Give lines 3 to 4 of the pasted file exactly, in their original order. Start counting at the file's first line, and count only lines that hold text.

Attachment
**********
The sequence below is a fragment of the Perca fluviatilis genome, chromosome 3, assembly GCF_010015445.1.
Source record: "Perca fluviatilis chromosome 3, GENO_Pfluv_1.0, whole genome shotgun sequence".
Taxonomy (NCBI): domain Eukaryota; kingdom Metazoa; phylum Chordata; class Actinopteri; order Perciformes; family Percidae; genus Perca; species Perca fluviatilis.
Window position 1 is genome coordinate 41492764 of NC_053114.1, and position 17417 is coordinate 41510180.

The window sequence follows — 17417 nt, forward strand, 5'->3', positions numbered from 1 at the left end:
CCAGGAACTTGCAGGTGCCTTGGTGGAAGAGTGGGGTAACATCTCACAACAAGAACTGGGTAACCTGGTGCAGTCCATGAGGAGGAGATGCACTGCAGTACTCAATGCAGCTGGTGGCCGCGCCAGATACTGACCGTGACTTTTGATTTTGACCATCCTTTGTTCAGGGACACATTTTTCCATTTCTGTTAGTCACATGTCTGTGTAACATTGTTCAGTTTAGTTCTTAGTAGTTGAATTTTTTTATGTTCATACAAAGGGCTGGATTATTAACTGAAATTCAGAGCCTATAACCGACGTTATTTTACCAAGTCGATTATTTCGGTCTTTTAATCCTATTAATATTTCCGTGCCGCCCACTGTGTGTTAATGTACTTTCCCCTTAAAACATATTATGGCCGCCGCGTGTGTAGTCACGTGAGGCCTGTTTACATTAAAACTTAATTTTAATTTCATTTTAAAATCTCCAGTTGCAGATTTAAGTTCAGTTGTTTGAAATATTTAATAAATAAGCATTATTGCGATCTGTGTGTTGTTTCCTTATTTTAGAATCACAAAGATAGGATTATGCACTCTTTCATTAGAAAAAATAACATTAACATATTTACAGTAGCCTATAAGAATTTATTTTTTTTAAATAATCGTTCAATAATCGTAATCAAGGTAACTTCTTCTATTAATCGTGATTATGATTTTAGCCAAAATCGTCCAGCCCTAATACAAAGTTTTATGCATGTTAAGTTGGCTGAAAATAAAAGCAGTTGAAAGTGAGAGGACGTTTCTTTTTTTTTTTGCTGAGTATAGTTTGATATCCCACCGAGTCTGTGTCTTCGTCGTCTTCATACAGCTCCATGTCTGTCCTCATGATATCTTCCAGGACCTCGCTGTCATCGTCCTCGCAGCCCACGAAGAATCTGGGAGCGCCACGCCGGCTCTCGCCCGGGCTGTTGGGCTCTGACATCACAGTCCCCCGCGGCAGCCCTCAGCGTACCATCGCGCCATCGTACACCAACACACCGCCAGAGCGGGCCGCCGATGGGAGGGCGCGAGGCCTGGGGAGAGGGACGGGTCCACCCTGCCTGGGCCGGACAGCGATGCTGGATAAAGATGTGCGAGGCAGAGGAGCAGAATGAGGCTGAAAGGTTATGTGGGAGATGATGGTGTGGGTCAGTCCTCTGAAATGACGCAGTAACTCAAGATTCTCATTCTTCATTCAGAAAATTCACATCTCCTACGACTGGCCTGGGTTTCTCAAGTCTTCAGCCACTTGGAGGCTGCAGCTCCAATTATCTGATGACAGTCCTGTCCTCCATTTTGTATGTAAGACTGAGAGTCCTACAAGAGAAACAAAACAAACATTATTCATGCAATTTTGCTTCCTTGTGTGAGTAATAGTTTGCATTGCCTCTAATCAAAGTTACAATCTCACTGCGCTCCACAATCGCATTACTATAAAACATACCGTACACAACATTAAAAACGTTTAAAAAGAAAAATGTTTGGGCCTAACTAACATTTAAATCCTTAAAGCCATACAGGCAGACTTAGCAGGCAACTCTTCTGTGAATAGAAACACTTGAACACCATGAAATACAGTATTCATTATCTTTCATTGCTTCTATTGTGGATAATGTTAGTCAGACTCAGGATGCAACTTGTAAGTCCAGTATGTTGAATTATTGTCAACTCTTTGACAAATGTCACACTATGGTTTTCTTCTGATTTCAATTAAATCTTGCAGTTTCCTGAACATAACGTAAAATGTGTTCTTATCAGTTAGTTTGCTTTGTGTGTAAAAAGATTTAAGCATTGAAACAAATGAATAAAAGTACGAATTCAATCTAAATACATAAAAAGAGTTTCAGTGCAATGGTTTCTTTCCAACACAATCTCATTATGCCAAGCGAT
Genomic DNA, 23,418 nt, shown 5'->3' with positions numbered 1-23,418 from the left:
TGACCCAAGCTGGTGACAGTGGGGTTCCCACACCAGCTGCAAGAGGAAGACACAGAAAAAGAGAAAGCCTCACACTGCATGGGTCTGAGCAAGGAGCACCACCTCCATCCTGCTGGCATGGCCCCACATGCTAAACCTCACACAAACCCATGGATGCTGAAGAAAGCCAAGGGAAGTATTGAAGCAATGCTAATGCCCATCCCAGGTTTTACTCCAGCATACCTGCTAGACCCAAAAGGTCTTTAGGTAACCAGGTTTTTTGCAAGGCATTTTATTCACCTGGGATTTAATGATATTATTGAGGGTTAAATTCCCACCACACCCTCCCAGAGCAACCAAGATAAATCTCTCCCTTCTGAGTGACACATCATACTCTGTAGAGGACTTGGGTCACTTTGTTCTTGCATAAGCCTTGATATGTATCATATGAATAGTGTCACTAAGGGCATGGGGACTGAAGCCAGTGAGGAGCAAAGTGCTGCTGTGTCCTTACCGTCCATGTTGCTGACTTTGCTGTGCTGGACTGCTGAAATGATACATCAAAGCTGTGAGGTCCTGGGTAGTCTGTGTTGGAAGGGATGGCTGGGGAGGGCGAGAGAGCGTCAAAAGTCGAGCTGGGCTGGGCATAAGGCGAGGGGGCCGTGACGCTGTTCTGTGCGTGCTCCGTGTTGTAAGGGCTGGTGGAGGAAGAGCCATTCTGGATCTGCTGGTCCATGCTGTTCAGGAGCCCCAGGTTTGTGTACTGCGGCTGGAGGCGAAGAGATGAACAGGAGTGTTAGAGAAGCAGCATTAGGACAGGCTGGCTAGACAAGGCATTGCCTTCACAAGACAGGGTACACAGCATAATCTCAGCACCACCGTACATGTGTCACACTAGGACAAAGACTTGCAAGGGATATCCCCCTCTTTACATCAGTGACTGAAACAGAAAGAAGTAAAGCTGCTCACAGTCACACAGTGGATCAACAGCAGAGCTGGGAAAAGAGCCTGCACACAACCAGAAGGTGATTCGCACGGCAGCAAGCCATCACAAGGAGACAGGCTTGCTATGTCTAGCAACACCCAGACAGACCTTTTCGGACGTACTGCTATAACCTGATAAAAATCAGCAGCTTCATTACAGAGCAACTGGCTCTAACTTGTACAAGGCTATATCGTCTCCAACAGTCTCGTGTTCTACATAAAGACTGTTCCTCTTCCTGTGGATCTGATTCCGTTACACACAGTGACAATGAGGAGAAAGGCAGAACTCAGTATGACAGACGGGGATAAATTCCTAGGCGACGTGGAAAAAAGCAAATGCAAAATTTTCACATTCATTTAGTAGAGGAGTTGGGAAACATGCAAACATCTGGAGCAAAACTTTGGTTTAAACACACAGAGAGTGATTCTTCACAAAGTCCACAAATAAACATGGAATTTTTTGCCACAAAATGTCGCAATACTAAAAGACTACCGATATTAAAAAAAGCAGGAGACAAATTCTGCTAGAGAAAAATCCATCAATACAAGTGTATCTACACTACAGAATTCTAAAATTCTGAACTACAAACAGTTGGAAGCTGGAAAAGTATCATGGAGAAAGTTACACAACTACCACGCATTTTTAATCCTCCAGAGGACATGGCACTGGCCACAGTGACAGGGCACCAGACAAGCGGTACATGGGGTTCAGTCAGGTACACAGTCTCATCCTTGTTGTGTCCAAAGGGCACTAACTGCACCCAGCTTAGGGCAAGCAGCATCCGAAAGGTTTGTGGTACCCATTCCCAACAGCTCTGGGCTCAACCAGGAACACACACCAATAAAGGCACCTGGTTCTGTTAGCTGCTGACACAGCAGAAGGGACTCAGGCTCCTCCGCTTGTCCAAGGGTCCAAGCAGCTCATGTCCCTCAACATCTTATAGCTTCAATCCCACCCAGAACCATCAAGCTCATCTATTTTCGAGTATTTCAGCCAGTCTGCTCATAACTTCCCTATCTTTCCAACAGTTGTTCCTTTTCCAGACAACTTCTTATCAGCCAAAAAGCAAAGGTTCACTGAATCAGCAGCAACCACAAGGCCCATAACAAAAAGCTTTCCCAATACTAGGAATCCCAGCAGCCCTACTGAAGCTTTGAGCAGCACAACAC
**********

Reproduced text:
Taxonomy (NCBI): domain Eukaryota; kingdom Metazoa; phylum Chordata; class Actinopteri; order Perciformes; family Percidae; genus Perca; species Perca fluviatilis.
Window position 1 is genome coordinate 41492764 of NC_053114.1, and position 17417 is coordinate 41510180.